If choosing horses in the correct order is a bit daunting, there is some good news. Most racebooks permit bettors to select one of a series of modifiers to their exotic wagers that can increase the chances of the bet winning.

There is a caveat to these modifiers, however. In order to attach one to your bet, you have to pay beyond what you’d pay for the standard exotic bet.

As is the case with the quinella bet, you’re covering the cost of the multiple winning conditions. The increased cost does not cause the odds to grow longer, however, so it can become more difficult to realize an actual profit if you modify the bet.

At any rate, here are the common types of modifiers:

  • Box — In a boxed wager, you are selecting all of the possible outcomes associated with your group of horses. A quinella bet is the same thing as an exacta box. So, with a quinella, you pay twice the cost of the exacta because there are two possible outcomes. For a boxed trifecta, you’d pay six times the cost of the straight trifecta because of the six ways your three horses might finish. For superfectas, there are 24 ways, so be careful about your exposure if you want to choose a big box bet.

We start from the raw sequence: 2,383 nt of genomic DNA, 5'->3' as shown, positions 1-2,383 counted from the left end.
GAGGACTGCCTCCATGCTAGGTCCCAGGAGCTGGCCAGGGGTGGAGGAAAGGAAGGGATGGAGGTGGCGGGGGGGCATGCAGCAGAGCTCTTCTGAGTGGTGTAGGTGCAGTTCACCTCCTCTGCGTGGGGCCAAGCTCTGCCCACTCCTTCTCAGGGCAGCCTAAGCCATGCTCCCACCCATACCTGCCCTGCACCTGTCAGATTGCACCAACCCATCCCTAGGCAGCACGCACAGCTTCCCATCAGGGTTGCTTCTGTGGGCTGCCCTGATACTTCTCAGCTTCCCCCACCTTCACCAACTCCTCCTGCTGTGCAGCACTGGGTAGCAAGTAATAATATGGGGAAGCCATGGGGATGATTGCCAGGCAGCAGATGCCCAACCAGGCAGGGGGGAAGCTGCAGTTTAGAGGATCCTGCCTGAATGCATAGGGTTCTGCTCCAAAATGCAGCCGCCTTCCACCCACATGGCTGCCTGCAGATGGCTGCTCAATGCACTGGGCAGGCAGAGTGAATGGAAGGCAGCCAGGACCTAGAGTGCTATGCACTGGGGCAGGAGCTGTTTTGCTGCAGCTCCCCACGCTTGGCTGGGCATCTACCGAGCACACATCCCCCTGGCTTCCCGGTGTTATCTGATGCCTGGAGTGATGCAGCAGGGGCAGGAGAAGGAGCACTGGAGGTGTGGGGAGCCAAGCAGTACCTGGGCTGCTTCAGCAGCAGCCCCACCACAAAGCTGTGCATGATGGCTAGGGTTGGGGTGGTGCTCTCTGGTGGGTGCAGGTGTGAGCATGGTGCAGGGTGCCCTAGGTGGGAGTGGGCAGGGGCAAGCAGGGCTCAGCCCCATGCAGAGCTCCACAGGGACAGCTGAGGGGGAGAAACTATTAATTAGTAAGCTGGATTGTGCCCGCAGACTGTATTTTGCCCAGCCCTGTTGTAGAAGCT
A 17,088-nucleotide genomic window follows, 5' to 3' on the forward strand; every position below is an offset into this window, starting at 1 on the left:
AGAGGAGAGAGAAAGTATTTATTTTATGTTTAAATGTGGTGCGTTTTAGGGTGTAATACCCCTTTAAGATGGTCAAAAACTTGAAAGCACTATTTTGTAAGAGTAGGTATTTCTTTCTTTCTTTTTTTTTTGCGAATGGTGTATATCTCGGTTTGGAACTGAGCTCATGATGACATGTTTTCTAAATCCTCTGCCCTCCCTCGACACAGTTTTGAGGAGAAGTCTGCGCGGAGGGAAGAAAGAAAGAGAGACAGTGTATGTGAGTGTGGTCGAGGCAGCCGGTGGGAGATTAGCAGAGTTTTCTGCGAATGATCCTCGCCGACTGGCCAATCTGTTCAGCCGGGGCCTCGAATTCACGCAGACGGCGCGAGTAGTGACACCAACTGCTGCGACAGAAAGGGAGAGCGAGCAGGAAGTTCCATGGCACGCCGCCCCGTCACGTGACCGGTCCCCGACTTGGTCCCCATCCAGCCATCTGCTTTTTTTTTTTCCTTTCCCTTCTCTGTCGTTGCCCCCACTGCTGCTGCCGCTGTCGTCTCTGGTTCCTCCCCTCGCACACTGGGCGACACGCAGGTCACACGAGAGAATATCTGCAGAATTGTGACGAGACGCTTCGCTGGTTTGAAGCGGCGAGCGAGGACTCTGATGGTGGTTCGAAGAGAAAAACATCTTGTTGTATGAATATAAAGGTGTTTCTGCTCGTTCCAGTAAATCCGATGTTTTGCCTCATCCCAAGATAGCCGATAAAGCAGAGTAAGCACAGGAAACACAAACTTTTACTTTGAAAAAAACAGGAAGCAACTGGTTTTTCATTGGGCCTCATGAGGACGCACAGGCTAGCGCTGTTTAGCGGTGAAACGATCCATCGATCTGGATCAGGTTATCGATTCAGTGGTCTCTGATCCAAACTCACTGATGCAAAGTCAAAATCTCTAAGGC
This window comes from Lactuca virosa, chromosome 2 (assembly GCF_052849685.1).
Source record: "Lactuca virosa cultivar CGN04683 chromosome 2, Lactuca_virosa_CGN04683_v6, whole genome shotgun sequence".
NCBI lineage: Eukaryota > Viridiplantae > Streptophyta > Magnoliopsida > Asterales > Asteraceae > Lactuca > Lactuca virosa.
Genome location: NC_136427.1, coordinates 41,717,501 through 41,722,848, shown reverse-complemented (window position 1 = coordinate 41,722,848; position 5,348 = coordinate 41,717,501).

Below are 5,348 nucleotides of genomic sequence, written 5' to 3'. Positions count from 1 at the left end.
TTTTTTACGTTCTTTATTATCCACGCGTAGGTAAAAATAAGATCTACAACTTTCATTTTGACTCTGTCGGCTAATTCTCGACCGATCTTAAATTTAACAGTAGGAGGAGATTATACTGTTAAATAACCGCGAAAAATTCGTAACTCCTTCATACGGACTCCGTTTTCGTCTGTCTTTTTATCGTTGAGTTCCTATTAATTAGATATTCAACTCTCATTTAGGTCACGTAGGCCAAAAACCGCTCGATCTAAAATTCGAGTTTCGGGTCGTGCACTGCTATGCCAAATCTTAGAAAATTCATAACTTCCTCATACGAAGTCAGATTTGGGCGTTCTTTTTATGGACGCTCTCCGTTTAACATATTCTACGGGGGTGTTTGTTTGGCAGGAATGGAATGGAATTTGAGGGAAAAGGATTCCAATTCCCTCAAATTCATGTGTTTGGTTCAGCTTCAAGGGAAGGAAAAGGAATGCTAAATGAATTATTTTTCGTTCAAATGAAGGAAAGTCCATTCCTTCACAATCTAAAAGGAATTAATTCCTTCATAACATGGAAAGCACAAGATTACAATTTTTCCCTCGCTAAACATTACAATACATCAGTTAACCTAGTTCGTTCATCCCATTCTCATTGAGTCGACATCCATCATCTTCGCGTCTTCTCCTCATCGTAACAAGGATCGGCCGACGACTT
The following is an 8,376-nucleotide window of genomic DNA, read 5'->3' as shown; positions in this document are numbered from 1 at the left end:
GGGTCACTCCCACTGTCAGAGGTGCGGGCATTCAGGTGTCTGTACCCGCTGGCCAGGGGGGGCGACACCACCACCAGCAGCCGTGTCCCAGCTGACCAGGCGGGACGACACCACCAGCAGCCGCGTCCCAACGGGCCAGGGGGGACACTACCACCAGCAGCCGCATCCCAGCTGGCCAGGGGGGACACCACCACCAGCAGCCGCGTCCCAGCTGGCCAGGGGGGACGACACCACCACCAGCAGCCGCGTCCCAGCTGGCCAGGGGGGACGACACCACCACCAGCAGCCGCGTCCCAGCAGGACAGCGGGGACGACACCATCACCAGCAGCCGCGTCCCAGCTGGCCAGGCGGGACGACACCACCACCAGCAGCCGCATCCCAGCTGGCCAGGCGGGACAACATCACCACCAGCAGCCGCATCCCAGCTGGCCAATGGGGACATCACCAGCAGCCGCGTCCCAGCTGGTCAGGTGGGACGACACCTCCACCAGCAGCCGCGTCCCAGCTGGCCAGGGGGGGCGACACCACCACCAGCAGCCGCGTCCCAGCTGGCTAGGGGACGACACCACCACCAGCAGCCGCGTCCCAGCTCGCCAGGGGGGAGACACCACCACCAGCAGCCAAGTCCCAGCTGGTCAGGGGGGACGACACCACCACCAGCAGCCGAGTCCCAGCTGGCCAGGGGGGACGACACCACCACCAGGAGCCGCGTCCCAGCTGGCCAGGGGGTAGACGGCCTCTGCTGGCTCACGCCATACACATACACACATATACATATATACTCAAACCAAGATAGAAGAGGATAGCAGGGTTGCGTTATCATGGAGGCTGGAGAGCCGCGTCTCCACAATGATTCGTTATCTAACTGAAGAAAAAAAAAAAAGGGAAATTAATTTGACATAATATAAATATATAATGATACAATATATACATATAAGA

• Key — A key wager means that you pick one horse to win the race, then choose several horses for the remaining two finishing positions. These bets are common options if one horse is an overwhelming favorite. Horses that everyone expects to win often come with lousy odds, and a key bet might be a way to increase the payout potential from the back end of the race.
  • Wheel — A wheel bet is whenever you select the entire roster of horses to finish in a particular position. If you have a good feeling about the top two finishers but want to allow for some of the longer shots to show in the race, then a wheel might be the right choice. This type of wager may appear as “betting the field” from time to time.
  • Partial wheel/custom — If you want to bet on several horses in the race but omit some of them from the group, that’s fine, too. You can choose any combination of horses that you want to finish in any order that you want. You will have to pay for each entry, of course, but even if you just want to bet randomly and jam a bunch of horses together on your bet, you can. There’s always a way to put what you want together on a ticket.

Different types and classes of horse races

Although it might seem as though all horse races are the same, the truth is that there are both different types of race formats and different stipulations upon each race.

For the most part, the races most familiar to Bay Staters are flat stakes races, where horses run along a flat track in competition for a large purse. However, this type of horse race is only one of many.

Let’s look at all the variants that exist in the world of racing in Massachusetts (and elsewhere).

Types of horse races

There are four main types of horse races to bet on. In every case, horses must bear a jockey, or rider, in some way: